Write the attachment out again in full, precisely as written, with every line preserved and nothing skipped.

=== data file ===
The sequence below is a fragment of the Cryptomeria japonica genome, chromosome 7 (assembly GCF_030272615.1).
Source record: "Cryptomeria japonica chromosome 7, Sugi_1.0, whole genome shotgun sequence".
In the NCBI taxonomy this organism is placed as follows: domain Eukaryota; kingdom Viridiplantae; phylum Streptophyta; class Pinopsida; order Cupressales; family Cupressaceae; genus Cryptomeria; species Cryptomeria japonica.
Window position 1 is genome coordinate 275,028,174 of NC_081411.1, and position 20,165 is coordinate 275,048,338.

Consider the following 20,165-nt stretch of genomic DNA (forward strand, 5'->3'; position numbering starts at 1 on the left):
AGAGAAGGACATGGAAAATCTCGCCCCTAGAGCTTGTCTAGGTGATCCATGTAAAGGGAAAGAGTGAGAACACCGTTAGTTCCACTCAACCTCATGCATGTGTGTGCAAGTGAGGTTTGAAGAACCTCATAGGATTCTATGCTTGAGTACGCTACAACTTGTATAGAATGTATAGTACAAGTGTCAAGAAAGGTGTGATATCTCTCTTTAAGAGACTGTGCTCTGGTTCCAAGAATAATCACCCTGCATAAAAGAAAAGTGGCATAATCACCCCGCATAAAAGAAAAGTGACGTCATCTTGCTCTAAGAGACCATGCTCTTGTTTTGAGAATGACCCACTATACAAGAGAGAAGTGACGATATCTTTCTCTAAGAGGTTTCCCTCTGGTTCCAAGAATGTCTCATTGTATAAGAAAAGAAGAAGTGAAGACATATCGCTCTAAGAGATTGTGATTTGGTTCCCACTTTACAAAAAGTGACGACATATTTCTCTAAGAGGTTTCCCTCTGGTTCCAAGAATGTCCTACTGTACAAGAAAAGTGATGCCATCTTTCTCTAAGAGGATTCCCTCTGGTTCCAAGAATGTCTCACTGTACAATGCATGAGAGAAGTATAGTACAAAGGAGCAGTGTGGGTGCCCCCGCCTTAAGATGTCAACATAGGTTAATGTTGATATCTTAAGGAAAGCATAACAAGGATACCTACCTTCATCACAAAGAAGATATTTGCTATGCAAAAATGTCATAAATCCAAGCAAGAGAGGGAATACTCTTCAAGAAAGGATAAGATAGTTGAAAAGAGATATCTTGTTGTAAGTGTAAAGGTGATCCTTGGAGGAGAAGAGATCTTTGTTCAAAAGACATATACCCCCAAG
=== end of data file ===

The sequence below is a fragment of the Cryptomeria japonica genome, chromosome 7 (assembly GCF_030272615.1).
Source record: "Cryptomeria japonica chromosome 7, Sugi_1.0, whole genome shotgun sequence".
In the NCBI taxonomy this organism is placed as follows: domain Eukaryota; kingdom Viridiplantae; phylum Streptophyta; class Pinopsida; order Cupressales; family Cupressaceae; genus Cryptomeria; species Cryptomeria japonica.
Window position 1 is genome coordinate 275,028,174 of NC_081411.1, and position 20,165 is coordinate 275,048,338.

Consider the following 20,165-nt stretch of genomic DNA (forward strand, 5'->3'; position numbering starts at 1 on the left):
AGAGAAGGACATGGAAAATCTCGCCCCTAGAGCTTGTCTAGGTGATCCATGTAAAGGGAAAGAGTGAGAACACCGTTAGTTCCACTCAACCTCATGCATGTGTGTGCAAGTGAGGTTTGAAGAACCTCATAGGATTCTATGCTTGAGTACGCTACAACTTGTATAGAATGTATAGTACAAGTGTCAAGAAAGGTGTGATATCTCTCTTTAAGAGACTGTGCTCTGGTTCCAAGAATAATCACCCTGCATAAAAGAAAAGTGGCATAATCACCCCGCATAAAAGAAAAGTGACGTCATCTTGCTCTAAGAGACCATGCTCTTGTTTTGAGAATGACCCACTATACAAGAGAGAAGTGACGATATCTTTCTCTAAGAGGTTTCCCTCTGGTTCCAAGAATGTCTCATTGTATAAGAAAAGAAGAAGTGAAGACATATCGCTCTAAGAGATTGTGATTTGGTTCCCACTTTACAAAAAGTGACGACATATTTCTCTAAGAGGTTTCCCTCTGGTTCCAAGAATGTCCTACTGTACAAGAAAAGTGATGCCATCTTTCTCTAAGAGGATTCCCTCTGGTTCCAAGAATGTCTCACTGTACAATGCATGAGAGAAGTATAGTACAAAGGAGCAGTGTGGGTGCCCCCGCCTTAAGATGTCAACATAGGTTAATGTTGATATCTTAAGGAAAGCATAACAAGGATACCTACCTTCATCACAAAGAAGATATTTGCTATGCAAAAATGTCATAAATCCAAGCAAGAGAGGGAATACTCTTCAAGAAAGGATAAGATAGTTGAAAAGAGATATCTTGTTGTAAGTGTAAAGGTGATCCTTGGAGGAGAAGAGATCTTTGTTCAAAAGACATATACCCCCAAG